misidentifying the origins of our knowledge

ex: see someone in the street, recognize the street, can't remember how you know them

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What kinds of things increase the likelihood of false memories?

misinformation and misattribution of the original source of the information.

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What are the different types of levels of processing for memory?

structural processing, phonemic processing, and semantic processing

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How is elaboration important?

It requires that you make associations between new information and old information already represented in your brain, which is essential for deep encoding

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What is anterograde amnesia?

inability to form new memories

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What is retrograde amnesia?

inability to recall previosly encoded information

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What is the role of the amygdala in memory?

helps us recall emotions associated with fear-provoking events

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What is a flashbulb memory?

a clear memory of an emotionally significant moment or event

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What is encoding specificity?

Your memory is best when the context you encoded is the same in which you retrieved it--testing in the same seat you study in

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Who was Ebbinghaus?

- German philosopher/psychologist in the 1800s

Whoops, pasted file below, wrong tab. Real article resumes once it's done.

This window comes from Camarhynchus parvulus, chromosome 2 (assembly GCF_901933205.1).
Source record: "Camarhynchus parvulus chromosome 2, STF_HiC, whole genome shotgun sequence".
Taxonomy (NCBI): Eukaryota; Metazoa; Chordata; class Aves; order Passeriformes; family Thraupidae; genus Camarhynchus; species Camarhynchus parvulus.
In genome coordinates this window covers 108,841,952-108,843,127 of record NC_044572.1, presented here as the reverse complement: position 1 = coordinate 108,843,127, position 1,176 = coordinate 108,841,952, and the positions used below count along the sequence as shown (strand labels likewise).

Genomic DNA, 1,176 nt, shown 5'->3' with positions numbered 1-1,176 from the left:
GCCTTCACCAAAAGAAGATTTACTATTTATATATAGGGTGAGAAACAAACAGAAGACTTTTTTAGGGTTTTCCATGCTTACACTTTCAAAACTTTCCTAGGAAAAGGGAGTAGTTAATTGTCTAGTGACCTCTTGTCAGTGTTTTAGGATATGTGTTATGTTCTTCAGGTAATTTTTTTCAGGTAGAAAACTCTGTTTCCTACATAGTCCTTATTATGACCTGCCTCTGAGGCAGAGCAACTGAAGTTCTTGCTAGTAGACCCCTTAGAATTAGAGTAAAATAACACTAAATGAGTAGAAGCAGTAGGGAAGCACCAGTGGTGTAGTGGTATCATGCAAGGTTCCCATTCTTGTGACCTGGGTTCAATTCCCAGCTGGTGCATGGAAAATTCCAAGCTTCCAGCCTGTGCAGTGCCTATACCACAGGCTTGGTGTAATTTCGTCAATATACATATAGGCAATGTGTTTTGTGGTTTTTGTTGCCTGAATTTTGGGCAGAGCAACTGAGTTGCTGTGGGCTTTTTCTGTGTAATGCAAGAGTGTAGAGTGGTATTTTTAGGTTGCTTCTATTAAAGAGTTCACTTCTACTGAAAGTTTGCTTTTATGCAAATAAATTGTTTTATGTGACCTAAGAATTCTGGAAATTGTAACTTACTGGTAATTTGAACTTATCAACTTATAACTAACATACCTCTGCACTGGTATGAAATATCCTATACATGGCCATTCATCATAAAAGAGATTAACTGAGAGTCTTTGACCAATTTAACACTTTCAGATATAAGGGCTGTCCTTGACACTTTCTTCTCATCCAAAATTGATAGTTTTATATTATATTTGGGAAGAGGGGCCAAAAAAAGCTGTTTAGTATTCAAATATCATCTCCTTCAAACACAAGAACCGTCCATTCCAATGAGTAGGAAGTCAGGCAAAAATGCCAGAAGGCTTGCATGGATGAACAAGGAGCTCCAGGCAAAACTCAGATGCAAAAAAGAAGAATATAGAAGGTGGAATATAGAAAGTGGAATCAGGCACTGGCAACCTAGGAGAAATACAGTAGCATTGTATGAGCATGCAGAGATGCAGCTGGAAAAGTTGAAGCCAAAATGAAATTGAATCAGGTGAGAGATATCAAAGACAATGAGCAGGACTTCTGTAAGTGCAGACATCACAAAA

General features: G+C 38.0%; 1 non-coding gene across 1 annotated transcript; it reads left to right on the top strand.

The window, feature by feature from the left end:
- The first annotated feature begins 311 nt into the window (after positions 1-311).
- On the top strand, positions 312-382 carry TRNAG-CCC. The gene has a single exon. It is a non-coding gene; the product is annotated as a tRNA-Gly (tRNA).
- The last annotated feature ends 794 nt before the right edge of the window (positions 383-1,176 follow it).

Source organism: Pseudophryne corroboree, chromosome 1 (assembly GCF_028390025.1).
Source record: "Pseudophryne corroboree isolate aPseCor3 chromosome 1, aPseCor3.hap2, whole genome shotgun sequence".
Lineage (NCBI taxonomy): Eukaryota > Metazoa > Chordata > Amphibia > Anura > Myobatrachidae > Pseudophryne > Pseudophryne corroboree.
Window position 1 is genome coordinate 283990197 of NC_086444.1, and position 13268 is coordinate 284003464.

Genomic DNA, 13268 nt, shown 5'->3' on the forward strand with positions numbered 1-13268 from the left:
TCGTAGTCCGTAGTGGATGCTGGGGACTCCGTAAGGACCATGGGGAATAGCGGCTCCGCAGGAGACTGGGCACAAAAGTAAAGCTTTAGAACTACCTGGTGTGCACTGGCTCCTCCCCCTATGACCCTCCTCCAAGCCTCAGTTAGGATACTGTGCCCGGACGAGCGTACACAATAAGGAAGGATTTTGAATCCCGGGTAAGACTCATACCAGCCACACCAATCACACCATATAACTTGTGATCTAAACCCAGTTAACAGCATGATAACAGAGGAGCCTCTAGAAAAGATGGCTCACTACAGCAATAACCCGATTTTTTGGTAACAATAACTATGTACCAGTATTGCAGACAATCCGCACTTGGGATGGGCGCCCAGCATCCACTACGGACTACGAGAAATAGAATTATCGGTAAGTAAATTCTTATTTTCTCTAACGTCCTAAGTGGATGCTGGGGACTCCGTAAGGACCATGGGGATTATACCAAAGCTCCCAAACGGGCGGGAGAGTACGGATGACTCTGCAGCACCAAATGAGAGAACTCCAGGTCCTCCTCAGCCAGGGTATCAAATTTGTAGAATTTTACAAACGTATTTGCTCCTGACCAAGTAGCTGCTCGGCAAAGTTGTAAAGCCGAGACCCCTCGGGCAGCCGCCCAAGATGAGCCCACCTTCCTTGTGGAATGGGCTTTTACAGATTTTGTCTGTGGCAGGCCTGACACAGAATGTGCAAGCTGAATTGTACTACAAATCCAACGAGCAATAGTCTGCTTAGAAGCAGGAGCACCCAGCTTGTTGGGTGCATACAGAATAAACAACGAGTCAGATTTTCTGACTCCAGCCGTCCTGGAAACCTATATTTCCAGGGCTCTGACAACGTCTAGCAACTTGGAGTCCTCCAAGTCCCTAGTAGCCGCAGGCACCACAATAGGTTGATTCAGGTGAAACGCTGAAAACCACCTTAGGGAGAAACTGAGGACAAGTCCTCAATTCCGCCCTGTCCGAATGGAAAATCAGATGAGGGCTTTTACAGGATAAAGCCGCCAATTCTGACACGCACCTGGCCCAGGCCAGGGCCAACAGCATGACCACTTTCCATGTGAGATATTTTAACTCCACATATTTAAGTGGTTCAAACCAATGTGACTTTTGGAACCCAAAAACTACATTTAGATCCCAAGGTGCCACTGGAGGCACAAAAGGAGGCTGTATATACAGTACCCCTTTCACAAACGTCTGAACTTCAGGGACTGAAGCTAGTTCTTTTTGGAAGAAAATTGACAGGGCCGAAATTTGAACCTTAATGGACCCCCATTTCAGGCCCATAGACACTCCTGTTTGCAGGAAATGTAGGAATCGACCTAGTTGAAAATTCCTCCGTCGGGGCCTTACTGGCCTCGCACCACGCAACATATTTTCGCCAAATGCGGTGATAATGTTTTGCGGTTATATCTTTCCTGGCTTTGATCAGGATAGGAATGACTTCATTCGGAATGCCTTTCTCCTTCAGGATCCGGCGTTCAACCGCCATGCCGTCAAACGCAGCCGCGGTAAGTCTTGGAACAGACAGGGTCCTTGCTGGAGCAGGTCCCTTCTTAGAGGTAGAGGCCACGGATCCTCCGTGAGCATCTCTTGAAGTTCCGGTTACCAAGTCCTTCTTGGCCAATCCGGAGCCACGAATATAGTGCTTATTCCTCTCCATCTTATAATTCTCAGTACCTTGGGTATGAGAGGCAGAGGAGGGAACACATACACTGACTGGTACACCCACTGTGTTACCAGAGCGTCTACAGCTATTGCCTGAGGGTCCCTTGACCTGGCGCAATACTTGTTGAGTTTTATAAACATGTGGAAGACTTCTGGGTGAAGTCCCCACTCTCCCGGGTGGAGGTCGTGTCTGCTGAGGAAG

- the first person to look at decay in human memory

- found his rate of forgetting very fast, but if he remembered it after the initial stage it leveled out

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In forgetting, what is the difference between decay and interference?

Decay theories: consider that over time memory fades away.

Interference theories: sustain that when similar memories are encoded, they become more prone to confusion.

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What is retroactive interference?

new information interferes with old information

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What is proactive interference?

Older Memories interfere with the new

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What is the tip-of-the-tongue phenomenon?

the temporary inability to remember something you know, accompanied by a feeling that it's just out of reach

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What are heuristics?

- a problem-solving approach

- a mental shortcut that allows us to find solutions quicker than the rest

- reduces the # of solutions we need to try by taking an approach as to what possibilities could exist and eliminating trying unlikely possibilities

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What are algorithms?

very specific, step-by-step procedures for solving certain types of problems

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What is inductive reasoning?

bottom-up reasoning where you create a theory via generalizations. Not as foolproof as deductive reasoning

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What is a descriptive approach?

The idea that the world is a set of places and each place can be studied and is distinct